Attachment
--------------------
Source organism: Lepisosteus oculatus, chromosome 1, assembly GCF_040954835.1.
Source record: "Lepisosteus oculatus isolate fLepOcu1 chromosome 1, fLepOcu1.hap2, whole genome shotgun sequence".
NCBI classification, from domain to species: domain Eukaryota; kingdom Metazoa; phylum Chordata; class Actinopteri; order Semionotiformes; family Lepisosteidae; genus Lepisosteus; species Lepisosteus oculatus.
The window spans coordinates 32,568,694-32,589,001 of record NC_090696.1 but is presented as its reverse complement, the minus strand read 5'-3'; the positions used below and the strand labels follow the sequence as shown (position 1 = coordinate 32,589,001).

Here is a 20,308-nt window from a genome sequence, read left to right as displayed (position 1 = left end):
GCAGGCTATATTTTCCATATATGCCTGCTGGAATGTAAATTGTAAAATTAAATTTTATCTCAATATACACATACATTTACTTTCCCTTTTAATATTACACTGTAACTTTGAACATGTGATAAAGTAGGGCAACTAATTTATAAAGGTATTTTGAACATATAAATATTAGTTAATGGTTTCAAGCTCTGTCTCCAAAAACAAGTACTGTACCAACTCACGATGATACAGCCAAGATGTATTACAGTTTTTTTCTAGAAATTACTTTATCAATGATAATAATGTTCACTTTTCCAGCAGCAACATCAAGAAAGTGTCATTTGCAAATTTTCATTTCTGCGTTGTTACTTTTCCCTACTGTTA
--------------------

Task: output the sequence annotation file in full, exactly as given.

Source organism: Lepisosteus oculatus, chromosome 1, assembly GCF_040954835.1.
Source record: "Lepisosteus oculatus isolate fLepOcu1 chromosome 1, fLepOcu1.hap2, whole genome shotgun sequence".
NCBI classification, from domain to species: domain Eukaryota; kingdom Metazoa; phylum Chordata; class Actinopteri; order Semionotiformes; family Lepisosteidae; genus Lepisosteus; species Lepisosteus oculatus.
The window spans coordinates 32,568,694-32,589,001 of record NC_090696.1 but is presented as its reverse complement, the minus strand read 5'-3'; the positions used below and the strand labels follow the sequence as shown (position 1 = coordinate 32,589,001).

Here is a 20,308-nt window from a genome sequence, read left to right as displayed (position 1 = left end):
GCAGGCTATATTTTCCATATATGCCTGCTGGAATGTAAATTGTAAAATTAAATTTTATCTCAATATACACATACATTTACTTTCCCTTTTAATATTACACTGTAACTTTGAACATGTGATAAAGTAGGGCAACTAATTTATAAAGGTATTTTGAACATATAAATATTAGTTAATGGTTTCAAGCTCTGTCTCCAAAAACAAGTACTGTACCAACTCACGATGATACAGCCAAGATGTATTACAGTTTTTTTCTAGAAATTACTTTATCAATGATAATAATGTTCACTTTTCCAGCAGCAACATCAAGAAAGTGTCATTTGCAAATTTTCATTTCTGCGTTGTTACTTTTCCCTACTGTTA